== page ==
According to data from the Canada Revenue Agency, just one in five Tax-Free Savings Account (TFSA) holders have maxed out their contributions in 2019. This figure is really low, especially given the flexibility and benefits for TFSA holders.
The 80% figure is consistent across the income curve. For example, around 20% of Canadians earning between $20,000 and $25,000 a year have hit TFSA contribution limits, the same percentage as those earning between $80,000 and $90,000 annually.
One would like to believe that individuals with higher disposable income would regularly contribute more towards their TFSA, but this is not the case. The maximum contribution limit available for eligible TFSA holders is $69,500, while the standalone contribution limit for 2020 is $6,000.
There are other investment vehicles available to park your funds, but TFSA provides tax-free withdrawals for account holders. TFSA also provides flexibility in terms of deposits and withdrawals.
For example, in case you maxed out your total TFSA contribution of $63,500 at the start of 2019 and withdrew around $20,000 from this account in mid-2019, you can now contribute $26,000 to your TFSA in 2020.
Invest in dividend-paying stocks such as Fortis
As TFSAs provide tax-free withdrawals, you need to allocate funds to investments that can generate maximum returns. Equity investments are traditionally high growth, though they carry a certain amount of risk.
Equities have created considerable wealth over the years and are one of the most popular investments. For your TFSA investors with a high-risk appetite can consider growth stocks such as Shopify, Lightspeed, and others.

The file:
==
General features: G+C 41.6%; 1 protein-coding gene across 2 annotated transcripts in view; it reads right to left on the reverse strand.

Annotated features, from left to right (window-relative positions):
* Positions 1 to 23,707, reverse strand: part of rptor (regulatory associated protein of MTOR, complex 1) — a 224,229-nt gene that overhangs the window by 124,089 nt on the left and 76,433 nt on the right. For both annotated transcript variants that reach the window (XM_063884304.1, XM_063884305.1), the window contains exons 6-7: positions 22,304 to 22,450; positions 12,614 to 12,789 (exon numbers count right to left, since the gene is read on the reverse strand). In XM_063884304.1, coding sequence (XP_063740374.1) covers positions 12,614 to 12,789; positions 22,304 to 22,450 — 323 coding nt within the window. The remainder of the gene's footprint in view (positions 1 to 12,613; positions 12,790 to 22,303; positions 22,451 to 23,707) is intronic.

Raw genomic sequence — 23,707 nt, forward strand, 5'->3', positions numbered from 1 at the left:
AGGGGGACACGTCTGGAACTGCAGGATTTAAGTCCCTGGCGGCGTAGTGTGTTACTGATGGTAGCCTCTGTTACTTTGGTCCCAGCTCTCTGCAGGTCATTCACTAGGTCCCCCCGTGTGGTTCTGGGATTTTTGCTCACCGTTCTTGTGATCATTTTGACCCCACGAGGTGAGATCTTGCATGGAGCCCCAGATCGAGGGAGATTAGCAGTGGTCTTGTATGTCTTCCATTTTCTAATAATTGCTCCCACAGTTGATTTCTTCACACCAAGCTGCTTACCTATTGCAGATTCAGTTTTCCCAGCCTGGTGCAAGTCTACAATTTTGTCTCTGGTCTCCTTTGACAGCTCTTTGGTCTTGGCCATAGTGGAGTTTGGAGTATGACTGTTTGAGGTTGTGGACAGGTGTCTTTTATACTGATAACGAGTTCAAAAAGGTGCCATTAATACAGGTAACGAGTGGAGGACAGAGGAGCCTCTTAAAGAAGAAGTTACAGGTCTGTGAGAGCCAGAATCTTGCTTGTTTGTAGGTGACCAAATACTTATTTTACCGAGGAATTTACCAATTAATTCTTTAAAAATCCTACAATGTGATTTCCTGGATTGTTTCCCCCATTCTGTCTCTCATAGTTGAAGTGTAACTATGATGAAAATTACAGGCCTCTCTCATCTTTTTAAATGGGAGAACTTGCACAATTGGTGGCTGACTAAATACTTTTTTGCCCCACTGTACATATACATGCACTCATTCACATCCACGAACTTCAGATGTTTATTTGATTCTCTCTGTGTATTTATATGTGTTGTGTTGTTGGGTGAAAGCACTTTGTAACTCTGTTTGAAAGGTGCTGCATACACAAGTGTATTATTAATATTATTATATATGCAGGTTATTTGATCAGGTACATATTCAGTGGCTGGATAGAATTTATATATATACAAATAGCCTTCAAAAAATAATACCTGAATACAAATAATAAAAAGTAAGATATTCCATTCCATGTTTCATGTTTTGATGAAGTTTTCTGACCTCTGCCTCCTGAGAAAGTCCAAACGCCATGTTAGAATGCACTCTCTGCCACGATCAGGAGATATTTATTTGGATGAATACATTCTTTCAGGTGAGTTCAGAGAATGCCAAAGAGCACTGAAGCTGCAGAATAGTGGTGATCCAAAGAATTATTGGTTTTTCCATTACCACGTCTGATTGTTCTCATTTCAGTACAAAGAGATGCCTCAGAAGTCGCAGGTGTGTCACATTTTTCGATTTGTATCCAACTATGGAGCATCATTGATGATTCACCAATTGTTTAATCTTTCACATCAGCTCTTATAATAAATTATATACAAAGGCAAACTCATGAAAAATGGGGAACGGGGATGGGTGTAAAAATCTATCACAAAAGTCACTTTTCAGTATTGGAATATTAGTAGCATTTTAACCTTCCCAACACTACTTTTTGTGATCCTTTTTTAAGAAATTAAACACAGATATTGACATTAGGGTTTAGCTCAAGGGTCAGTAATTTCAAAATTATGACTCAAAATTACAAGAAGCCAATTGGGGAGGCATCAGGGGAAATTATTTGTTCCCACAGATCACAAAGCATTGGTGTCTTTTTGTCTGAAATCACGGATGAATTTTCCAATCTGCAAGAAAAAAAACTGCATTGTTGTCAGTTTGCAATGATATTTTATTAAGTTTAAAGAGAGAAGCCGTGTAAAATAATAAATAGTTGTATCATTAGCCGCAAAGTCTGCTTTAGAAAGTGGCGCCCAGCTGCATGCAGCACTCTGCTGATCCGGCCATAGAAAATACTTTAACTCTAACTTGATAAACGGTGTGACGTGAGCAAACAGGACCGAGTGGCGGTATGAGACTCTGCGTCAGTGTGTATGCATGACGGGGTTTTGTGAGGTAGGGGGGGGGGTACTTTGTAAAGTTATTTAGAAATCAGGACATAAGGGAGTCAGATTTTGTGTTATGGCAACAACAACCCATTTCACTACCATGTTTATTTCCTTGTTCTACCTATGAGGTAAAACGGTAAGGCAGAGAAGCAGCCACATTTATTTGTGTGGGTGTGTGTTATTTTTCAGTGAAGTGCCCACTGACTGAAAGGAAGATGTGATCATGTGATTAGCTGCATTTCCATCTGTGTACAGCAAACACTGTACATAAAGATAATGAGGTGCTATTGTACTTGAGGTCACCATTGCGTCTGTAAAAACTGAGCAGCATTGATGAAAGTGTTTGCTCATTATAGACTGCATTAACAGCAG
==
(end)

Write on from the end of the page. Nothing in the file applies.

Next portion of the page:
For the more traditional risk-averse investors, it will be prudent to consider large-cap companies with stable cash flows, strong fundamentals, and tasty dividend yields.
With the markets trading close to record highs and economic uncertainty looming large, investing in defensive utility stocks is considered a safe bet. Fortis is part of an industry that’s largely unaffected by recessions and slumps.
It’s part of a heavily regulated industry, which means high entry barriers and low competition. Over 99% of Fortis assets are regulated, which almost guarantees a stable stream of revenue and predictable cash flows.
Fortis is a domestic giant with a market cap of $26.8 billion and an enterprise value of $52.3 billion. It ended the September quarter with a debt of $24 billion. However, with operating cash flows of $2.57 billion, Fortis has the required reserves to make interest payments.
Fortis stock has a forward dividend yield of 3.3%, which means if you invested $10,000 in this stock, you’d receive annual dividends of $330. Fortis has a payout ratio of 50% and aims to increase dividend payouts by 6% annually till 2024.
Further, Fortis stock has gained 22% in the last 12-months compared to the S&P 500 gains of 23.7%. In the last five years, Fortis stock has risen by an annual rate of 2.5%. If you account for its five-year trailing dividend yield of 3.1%, it translates to annual returns of about 5.6%.
This article represents the opinion of the writer, who may disagree with the “official” recommendation position of a Motley Fool premium service or advisor. We’re Motley! Questioning an investing thesis — even one of our own — helps us all think critically about investing and make decisions that help us become smarter, happier, and richer, so we sometimes publish articles that may not be in line with recommendations, rankings or other content.
Tom Gardner owns shares of Shopify. The Motley Fool owns shares of and recommends Shopify and Shopify. The Motley Fool owns shares of Lightspeed POS Inc. Fool contributor Aditya Raghunath has no position in any of the stocks mentioned.